Canoeing the Mountains: Daring to take your church “Off the Map”
GROWING IN GRACE
Change. It might as well be a four-letter word because it strikes most of us as something ugly and profane. No one likes to change. As human beings we are biologically wired to enjoy something called homeostasis — the state of equilibrium and balance when all is well and nothing is changing.
Change is especially difficult in the church. As the world around us rapidly changes, the church tends to be the one place where we can find refuge from the storm. The familiarity of the hymns, the timeless message, the paint on the walls that hasn’t changed since the 1950s — these things are like warm blankets that protect us.
Unfortunately, we love homeostasis so much in the church that we’ve become like the disciples who, in their great fear, locked themselves away from the world in the upper room (John 20). And while some may argue that “the world” is to blame for the decline of the church, I don’t buy it. The first step to healing is to admit you have a problem. And, church, we have a problem — our unwillingness to change and adapt is probably the single biggest reason we’re in decline. We need to stop acting like small children who blame others for their bad choices. It’s time to face the fact that 50 plus years of avoiding change and adaptation is precisely what places us on shaky ground.
Now, liturgy reminds us, “the church is of God and will last until the end of time.” But we need to be real about the fact that such a promise belongs to the Church universal, not your local church or even The United Methodist Church. To chart a path toward the future of God’s kingdom as it unfolds around us means we must dare to “go off the map” we’ve always known and become acquainted with new maps. The tools that brought us to where we are will not take us to where God wants us to go. It’s time to develop new tools.
I want to offer three ways we can prepare to “go off the map:”
Become a learning organization
Learning is at the heart of adaptation. My daughter is in kindergarten and she has an insatiable desire to learn. I find myself wondering where that excitement for learning stopped for me. The older I get, the more I want things to stay the same. Learning is hard. But if we’re going to be the church God calls us to be, learning must be at the heart of our church culture. I should also say that, as disciples, we should constantly be learners. Jesus’ disciples were constantly learning from him. To think you have all of the answers is the exact opposite of what it means to be a disciple.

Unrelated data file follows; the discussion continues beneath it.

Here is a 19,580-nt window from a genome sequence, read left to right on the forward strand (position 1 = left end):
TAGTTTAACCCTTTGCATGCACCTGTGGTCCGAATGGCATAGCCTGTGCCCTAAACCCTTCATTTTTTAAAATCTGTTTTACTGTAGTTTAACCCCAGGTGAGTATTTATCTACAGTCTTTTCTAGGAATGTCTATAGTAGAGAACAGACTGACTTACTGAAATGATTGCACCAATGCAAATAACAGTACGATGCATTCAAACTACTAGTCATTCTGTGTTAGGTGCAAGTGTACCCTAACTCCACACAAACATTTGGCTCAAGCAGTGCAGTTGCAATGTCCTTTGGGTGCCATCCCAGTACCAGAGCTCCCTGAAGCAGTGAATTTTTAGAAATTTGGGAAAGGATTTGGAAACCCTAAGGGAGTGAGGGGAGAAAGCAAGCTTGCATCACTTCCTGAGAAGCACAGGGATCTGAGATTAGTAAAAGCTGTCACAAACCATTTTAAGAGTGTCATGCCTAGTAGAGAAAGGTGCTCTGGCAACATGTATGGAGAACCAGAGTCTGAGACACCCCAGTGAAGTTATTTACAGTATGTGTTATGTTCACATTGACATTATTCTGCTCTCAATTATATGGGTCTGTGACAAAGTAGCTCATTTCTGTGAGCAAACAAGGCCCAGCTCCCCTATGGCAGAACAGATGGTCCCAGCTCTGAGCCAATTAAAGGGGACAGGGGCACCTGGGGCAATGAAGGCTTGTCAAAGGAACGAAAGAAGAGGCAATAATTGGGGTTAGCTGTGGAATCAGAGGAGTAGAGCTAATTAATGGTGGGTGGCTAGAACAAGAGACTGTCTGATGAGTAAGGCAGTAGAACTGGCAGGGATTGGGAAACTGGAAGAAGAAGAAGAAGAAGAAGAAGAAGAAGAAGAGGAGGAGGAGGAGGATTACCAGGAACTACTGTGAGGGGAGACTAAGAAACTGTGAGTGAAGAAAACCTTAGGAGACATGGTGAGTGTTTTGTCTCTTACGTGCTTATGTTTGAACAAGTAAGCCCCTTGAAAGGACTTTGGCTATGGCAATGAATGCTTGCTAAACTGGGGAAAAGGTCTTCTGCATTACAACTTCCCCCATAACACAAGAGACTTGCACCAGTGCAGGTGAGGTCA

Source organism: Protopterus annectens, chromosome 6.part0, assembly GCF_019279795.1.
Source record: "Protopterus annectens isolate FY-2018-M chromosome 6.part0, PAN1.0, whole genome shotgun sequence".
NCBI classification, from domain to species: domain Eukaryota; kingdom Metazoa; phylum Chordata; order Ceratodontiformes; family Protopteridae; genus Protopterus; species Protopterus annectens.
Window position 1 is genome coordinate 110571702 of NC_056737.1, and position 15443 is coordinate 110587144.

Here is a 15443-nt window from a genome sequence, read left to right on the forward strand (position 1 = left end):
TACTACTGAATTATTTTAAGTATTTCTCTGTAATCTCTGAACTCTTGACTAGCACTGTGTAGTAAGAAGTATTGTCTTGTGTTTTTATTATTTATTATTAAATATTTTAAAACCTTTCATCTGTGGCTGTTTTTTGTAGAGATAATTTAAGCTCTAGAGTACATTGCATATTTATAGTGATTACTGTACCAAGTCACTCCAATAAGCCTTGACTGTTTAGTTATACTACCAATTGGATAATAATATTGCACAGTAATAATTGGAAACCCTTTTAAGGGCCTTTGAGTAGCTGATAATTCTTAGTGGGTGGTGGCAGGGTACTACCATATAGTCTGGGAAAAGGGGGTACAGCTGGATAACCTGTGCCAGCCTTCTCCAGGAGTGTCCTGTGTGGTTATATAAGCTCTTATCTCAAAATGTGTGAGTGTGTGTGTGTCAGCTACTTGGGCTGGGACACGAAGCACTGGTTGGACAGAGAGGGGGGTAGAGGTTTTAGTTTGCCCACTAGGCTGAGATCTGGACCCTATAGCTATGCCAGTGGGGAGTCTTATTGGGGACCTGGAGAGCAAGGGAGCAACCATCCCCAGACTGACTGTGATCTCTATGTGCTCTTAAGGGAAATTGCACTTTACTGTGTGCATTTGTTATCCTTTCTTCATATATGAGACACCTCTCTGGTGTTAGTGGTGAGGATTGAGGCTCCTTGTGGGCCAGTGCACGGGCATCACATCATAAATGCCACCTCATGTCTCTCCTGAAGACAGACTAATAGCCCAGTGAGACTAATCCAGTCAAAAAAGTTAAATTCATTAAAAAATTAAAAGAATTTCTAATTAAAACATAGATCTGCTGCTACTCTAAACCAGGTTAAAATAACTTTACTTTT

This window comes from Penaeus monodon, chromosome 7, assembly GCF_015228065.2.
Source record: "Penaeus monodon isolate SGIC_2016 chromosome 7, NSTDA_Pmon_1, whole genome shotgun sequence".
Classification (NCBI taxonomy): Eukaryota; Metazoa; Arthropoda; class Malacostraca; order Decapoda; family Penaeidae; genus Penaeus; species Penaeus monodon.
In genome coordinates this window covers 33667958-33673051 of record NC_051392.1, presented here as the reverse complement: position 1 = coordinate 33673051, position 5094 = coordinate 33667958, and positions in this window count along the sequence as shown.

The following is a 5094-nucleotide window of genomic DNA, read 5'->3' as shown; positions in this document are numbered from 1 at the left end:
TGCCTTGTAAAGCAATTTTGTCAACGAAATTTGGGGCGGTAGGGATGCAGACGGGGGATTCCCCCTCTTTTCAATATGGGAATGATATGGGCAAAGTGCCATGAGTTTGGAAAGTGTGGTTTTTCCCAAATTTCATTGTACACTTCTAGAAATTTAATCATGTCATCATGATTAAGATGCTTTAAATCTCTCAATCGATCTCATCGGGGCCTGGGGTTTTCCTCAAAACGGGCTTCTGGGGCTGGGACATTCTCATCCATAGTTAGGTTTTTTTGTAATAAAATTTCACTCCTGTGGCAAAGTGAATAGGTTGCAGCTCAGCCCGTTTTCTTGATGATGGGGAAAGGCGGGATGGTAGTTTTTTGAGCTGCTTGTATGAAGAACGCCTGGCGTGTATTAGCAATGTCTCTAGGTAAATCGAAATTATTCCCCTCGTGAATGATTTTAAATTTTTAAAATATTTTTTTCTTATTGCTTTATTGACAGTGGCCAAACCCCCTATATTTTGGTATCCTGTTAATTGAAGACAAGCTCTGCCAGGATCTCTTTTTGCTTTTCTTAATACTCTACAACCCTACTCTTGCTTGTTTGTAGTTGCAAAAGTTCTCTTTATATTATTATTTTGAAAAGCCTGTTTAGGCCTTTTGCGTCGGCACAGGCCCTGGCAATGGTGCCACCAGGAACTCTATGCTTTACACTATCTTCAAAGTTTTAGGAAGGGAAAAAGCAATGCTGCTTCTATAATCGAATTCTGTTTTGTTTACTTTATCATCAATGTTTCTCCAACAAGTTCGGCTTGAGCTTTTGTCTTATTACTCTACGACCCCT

Stop being afraid to fail
The old saying goes, “The only failure in life is not trying.” Hall of Fame coach John Wooden once said, “Failure is not fatal, but failure to change might be.” No one likes to fail. But failure is often the only path to learning. Thomas Edison had more than 1,000 failed attempts at inventing the light bulb. But when he finally got it, it changed the world. Sometimes I wonder what we need to fail at in order to find that new and innovative way we connect new people to God.
Dare to do what others are afraid to do
By definition, going off the map means we dare to be what others are not — to stop trying to copy the latest, greatest fad of doing church in favor of something different and, often, more meaningful. What is the one thing your church can offer that your community might need? Another “big box” church with guitars and lights? Another well-networked traditional church with hymnals? No! Your community probably has plenty of those. Do worship well however you do it, but dare to find ways to be unique. Can you start a community garden? Do an after school tutoring service? Do you have a small plot of land where you could lay some concrete and two basketball hoops so neighborhood kids could find a place for recreation and community? Could you support young moms by starting a MOPS program? How could you be present where your community is present and not just expect the community to show up at your doorstep on Sunday mornings? How can you dare to be different and do what other churches in your area might be afraid to do, trusting that, when you do, God will open some amazing doors for new ministry you never imagined.
To go “off the map” is to rediscover who you uniquely are, learn how to become a deeper and better version of yourself even through failure, and to do the things no one else is doing.
What are you waiting for?
Next: Part 4 - Focusing on the mission, deepening relationships, and my thoughts on The Commission on a Way Forward
The Rev. Ben Gosden is senior pastor at Trinity United Methodist Church in Savannah. He can be reached at firstname.lastname@example.org.